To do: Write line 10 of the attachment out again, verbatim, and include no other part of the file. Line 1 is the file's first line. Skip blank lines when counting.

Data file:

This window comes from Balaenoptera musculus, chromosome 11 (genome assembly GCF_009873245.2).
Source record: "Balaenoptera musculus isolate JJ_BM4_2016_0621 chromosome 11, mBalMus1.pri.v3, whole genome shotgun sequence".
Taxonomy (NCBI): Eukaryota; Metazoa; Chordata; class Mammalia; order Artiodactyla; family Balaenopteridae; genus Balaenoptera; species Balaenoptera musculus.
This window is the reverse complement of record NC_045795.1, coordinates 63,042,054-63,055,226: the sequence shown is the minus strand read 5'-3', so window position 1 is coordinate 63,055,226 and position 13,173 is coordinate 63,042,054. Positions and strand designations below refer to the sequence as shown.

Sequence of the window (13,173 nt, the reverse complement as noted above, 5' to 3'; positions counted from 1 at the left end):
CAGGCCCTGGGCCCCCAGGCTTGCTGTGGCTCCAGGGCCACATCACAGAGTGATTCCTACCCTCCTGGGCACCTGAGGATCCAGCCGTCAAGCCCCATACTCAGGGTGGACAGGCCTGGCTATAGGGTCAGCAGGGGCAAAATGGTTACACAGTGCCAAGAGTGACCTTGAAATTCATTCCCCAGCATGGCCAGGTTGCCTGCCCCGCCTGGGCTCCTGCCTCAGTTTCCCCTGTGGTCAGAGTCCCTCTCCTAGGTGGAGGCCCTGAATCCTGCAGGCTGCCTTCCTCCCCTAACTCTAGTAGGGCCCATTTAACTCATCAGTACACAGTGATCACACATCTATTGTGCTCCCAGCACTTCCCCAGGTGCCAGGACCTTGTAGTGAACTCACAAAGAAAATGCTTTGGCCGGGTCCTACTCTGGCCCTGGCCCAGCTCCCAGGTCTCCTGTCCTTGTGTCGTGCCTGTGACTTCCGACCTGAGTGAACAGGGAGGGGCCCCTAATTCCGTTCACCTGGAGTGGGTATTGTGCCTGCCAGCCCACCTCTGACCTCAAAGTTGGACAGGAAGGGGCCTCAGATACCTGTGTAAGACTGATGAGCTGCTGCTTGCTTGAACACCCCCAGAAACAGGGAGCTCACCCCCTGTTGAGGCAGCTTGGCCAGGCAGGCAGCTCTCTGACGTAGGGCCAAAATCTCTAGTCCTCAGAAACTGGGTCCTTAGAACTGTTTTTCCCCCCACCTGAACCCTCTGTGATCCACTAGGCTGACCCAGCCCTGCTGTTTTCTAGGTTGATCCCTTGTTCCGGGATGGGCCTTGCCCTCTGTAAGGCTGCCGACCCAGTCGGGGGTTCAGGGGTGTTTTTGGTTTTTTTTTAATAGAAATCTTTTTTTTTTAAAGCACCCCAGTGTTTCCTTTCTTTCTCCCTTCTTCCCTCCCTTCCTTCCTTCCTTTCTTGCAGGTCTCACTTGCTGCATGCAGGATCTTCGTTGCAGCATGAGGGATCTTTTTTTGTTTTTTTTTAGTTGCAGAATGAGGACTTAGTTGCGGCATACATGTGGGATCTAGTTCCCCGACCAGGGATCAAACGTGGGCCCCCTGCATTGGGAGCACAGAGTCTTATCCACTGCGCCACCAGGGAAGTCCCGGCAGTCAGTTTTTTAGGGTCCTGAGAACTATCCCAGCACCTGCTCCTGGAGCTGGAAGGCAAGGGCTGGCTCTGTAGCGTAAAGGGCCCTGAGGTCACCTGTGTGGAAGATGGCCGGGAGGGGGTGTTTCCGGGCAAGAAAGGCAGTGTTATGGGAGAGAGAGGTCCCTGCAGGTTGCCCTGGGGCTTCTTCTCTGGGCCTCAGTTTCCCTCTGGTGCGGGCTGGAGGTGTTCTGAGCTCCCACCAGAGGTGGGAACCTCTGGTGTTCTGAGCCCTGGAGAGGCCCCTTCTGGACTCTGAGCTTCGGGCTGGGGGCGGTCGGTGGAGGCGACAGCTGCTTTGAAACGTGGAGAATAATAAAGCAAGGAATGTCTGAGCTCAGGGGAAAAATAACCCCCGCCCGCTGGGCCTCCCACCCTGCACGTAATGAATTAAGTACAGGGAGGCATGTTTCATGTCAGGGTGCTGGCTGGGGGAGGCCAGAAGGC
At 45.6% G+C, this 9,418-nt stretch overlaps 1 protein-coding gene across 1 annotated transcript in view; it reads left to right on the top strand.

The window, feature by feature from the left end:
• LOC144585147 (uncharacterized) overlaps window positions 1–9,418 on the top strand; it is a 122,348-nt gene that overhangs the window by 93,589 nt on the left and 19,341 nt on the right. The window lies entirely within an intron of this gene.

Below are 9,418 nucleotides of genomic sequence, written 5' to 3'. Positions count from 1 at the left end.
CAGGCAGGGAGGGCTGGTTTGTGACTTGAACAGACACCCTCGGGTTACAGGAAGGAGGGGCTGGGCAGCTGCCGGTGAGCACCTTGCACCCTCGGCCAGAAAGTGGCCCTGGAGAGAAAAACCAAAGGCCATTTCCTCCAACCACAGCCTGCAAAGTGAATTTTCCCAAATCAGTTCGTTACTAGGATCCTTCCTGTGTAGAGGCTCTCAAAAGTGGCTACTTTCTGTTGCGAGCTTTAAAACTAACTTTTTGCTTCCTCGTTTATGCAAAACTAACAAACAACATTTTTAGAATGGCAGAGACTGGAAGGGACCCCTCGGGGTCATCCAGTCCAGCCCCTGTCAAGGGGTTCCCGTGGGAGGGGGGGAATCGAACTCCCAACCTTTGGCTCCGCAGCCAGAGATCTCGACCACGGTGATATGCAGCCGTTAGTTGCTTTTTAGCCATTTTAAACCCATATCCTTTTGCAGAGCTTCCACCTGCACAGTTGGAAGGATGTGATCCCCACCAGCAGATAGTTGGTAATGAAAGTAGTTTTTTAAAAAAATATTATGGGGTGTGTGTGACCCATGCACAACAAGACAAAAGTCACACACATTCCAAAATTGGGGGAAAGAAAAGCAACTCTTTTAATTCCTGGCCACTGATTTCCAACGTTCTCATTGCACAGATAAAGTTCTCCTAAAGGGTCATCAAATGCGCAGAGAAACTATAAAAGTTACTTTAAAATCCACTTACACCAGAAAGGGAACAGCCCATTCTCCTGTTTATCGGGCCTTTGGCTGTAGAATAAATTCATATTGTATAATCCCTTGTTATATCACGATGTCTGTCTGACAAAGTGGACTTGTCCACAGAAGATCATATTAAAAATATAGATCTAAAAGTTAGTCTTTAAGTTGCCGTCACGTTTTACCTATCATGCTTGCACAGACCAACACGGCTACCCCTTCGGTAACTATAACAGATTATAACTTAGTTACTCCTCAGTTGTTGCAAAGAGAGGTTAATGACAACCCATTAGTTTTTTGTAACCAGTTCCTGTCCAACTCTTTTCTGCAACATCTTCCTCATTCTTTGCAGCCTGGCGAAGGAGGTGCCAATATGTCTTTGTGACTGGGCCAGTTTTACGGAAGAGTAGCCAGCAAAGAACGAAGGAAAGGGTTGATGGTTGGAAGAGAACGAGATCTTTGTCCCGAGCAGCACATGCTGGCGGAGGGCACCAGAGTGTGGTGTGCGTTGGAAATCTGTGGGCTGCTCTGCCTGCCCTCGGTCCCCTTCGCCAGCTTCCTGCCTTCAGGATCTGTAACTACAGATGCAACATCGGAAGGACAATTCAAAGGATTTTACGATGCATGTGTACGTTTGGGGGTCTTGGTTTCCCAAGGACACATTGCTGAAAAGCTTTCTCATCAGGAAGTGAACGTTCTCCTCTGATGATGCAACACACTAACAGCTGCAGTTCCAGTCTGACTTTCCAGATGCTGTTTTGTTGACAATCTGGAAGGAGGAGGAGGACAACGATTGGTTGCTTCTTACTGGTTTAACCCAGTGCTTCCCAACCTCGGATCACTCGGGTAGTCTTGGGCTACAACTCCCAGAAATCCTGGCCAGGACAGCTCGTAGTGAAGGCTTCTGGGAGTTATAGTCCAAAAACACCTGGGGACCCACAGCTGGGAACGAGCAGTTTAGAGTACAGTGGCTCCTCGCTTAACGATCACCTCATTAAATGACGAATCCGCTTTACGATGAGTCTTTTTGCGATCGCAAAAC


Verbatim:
Below are 9,418 nucleotides of genomic sequence, written 5' to 3'. Positions count from 1 at the left end.